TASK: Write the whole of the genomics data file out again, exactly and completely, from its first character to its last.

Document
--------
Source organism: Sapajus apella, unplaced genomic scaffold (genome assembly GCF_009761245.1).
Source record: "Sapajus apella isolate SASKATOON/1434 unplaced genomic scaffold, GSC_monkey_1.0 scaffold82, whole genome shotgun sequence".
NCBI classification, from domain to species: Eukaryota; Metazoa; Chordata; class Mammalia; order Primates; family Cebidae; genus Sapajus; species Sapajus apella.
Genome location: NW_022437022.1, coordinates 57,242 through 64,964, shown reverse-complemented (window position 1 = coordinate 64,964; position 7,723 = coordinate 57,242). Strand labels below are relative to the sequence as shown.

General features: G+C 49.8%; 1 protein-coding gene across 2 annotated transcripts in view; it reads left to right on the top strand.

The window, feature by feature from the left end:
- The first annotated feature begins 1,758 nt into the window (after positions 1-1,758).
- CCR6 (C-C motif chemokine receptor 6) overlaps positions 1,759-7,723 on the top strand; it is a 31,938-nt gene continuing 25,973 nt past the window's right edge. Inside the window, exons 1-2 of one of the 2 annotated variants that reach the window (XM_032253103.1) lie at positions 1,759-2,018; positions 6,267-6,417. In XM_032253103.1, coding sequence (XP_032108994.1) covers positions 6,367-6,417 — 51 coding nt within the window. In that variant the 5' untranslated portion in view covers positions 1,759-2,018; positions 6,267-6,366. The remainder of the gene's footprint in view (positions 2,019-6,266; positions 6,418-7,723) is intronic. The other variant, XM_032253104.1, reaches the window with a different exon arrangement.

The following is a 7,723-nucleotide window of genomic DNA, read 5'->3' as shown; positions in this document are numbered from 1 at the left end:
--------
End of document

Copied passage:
Source organism: Sapajus apella, unplaced genomic scaffold (genome assembly GCF_009761245.1).
Source record: "Sapajus apella isolate SASKATOON/1434 unplaced genomic scaffold, GSC_monkey_1.0 scaffold82, whole genome shotgun sequence".
NCBI classification, from domain to species: Eukaryota; Metazoa; Chordata; class Mammalia; order Primates; family Cebidae; genus Sapajus; species Sapajus apella.
Genome location: NW_022437022.1, coordinates 57,242 through 64,964, shown reverse-complemented (window position 1 = coordinate 64,964; position 7,723 = coordinate 57,242). Strand labels below are relative to the sequence as shown.

General features: G+C 49.8%; 1 protein-coding gene across 2 annotated transcripts in view; it reads left to right on the top strand.

The window, feature by feature from the left end:
- The first annotated feature begins 1,758 nt into the window (after positions 1-1,758).
- CCR6 (C-C motif chemokine receptor 6) overlaps positions 1,759-7,723 on the top strand; it is a 31,938-nt gene continuing 25,973 nt past the window's right edge. Inside the window, exons 1-2 of one of the 2 annotated variants that reach the window (XM_032253103.1) lie at positions 1,759-2,018; positions 6,267-6,417. In XM_032253103.1, coding sequence (XP_032108994.1) covers positions 6,367-6,417 — 51 coding nt within the window. In that variant the 5' untranslated portion in view covers positions 1,759-2,018; positions 6,267-6,366. The remainder of the gene's footprint in view (positions 2,019-6,266; positions 6,418-7,723) is intronic. The other variant, XM_032253104.1, reaches the window with a different exon arrangement.

The following is a 7,723-nucleotide window of genomic DNA, read 5'->3' as shown; positions in this document are numbered from 1 at the left end: